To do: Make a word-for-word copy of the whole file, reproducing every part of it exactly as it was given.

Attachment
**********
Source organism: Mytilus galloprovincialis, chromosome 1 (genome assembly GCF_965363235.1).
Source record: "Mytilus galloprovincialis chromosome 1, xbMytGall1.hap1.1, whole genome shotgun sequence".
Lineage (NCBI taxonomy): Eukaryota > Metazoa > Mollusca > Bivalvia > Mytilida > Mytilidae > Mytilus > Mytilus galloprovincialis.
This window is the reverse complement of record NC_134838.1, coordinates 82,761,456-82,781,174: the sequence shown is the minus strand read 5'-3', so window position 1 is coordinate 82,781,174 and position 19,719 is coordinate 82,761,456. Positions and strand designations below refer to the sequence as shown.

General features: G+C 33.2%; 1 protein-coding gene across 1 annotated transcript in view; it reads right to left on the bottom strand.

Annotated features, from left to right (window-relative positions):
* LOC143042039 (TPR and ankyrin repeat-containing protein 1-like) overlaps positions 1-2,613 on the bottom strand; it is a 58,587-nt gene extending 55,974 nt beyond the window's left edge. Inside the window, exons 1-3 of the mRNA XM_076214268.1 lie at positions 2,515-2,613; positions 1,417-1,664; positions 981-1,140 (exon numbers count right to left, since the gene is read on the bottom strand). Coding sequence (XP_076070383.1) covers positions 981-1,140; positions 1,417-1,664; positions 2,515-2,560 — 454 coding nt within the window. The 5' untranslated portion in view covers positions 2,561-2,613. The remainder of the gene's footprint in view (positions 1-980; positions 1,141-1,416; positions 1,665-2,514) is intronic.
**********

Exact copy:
Source organism: Mytilus galloprovincialis, chromosome 1 (genome assembly GCF_965363235.1).
Source record: "Mytilus galloprovincialis chromosome 1, xbMytGall1.hap1.1, whole genome shotgun sequence".
Lineage (NCBI taxonomy): Eukaryota > Metazoa > Mollusca > Bivalvia > Mytilida > Mytilidae > Mytilus > Mytilus galloprovincialis.
This window is the reverse complement of record NC_134838.1, coordinates 82,761,456-82,781,174: the sequence shown is the minus strand read 5'-3', so window position 1 is coordinate 82,781,174 and position 19,719 is coordinate 82,761,456. Positions and strand designations below refer to the sequence as shown.

General features: G+C 33.2%; 1 protein-coding gene across 1 annotated transcript in view; it reads right to left on the bottom strand.

Annotated features, from left to right (window-relative positions):
* LOC143042039 (TPR and ankyrin repeat-containing protein 1-like) overlaps positions 1-2,613 on the bottom strand; it is a 58,587-nt gene extending 55,974 nt beyond the window's left edge. Inside the window, exons 1-3 of the mRNA XM_076214268.1 lie at positions 2,515-2,613; positions 1,417-1,664; positions 981-1,140 (exon numbers count right to left, since the gene is read on the bottom strand). Coding sequence (XP_076070383.1) covers positions 981-1,140; positions 1,417-1,664; positions 2,515-2,560 — 454 coding nt within the window. The 5' untranslated portion in view covers positions 2,561-2,613. The remainder of the gene's footprint in view (positions 1-980; positions 1,141-1,416; positions 1,665-2,514) is intronic.